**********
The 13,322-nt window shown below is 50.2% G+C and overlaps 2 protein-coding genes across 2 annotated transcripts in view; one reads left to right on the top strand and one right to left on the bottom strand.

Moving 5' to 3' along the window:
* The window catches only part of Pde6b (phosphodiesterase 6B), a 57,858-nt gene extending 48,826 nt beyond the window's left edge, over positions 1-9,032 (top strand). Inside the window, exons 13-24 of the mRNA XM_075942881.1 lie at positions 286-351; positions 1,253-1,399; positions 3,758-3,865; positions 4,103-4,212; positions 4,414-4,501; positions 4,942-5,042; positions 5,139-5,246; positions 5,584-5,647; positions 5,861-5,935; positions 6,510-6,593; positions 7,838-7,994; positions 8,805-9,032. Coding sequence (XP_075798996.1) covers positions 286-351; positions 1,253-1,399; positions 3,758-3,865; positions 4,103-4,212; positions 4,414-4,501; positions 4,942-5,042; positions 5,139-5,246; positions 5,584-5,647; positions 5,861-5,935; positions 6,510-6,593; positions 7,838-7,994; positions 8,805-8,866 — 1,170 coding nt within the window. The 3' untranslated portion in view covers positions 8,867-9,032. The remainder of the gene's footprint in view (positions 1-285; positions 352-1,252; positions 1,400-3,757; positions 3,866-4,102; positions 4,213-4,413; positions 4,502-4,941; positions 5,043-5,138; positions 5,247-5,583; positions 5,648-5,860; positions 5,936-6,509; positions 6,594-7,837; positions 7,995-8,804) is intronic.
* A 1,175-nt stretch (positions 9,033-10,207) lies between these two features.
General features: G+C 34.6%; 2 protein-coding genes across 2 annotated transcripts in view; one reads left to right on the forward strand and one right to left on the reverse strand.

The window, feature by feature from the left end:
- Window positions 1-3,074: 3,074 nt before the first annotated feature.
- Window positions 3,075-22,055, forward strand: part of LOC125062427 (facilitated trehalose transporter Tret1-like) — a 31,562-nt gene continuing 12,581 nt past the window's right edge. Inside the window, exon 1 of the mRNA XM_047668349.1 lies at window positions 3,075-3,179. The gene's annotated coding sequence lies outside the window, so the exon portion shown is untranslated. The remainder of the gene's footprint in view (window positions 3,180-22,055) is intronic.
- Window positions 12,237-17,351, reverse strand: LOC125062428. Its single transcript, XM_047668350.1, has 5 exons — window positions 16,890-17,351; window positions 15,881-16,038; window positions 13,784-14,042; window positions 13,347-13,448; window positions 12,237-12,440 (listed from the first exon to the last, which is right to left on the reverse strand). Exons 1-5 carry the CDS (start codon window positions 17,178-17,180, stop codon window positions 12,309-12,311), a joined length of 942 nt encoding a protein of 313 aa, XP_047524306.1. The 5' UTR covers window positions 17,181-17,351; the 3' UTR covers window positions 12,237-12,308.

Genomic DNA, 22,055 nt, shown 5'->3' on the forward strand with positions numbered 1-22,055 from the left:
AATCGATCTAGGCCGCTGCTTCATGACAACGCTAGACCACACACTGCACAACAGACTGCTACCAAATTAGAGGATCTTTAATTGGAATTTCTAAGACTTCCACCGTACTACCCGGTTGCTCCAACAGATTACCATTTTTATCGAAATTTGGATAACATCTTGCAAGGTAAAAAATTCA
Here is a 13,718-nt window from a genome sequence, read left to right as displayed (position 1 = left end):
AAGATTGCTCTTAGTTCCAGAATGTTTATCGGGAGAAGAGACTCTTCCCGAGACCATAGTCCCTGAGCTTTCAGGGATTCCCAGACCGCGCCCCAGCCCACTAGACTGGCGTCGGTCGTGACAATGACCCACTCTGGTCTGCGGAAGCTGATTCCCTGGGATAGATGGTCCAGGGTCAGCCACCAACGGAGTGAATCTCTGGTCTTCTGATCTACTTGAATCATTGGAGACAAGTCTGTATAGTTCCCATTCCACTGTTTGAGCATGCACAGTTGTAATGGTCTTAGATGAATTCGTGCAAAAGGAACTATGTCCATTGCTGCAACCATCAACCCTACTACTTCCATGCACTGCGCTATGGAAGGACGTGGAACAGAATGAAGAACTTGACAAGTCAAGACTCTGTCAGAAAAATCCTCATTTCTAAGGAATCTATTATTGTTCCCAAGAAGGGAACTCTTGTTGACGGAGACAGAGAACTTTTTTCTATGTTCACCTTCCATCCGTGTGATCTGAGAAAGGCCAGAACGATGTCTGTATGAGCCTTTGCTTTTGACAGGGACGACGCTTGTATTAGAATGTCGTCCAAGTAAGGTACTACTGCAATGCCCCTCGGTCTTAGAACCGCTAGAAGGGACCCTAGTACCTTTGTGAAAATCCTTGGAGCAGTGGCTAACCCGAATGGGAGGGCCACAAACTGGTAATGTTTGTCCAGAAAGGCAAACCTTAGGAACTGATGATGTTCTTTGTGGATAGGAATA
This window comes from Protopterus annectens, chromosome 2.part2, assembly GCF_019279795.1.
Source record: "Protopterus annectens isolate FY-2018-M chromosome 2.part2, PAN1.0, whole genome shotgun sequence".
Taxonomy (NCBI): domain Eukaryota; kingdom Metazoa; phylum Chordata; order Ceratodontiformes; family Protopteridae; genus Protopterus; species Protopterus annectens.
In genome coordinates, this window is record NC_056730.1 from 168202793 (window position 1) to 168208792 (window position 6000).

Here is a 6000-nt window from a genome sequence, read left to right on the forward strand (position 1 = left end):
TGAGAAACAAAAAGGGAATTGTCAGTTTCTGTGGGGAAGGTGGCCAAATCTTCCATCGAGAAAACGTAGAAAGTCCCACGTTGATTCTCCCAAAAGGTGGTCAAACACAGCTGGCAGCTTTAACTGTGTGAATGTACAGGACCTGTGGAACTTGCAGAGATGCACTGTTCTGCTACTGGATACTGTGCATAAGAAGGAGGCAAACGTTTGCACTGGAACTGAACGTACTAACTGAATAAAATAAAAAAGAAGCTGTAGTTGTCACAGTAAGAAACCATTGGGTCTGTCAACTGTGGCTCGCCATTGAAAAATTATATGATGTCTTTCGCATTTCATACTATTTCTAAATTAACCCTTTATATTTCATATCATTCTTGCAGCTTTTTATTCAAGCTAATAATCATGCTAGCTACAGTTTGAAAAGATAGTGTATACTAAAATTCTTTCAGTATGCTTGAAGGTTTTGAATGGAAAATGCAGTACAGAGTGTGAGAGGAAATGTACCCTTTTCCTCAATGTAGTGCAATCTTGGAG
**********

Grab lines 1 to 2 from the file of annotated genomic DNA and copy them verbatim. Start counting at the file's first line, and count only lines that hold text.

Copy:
The 13,322-nt window shown below is 50.2% G+C and overlaps 2 protein-coding genes across 2 annotated transcripts in view; one reads left to right on the top strand and one right to left on the bottom strand.

Moving 5' to 3' along the window: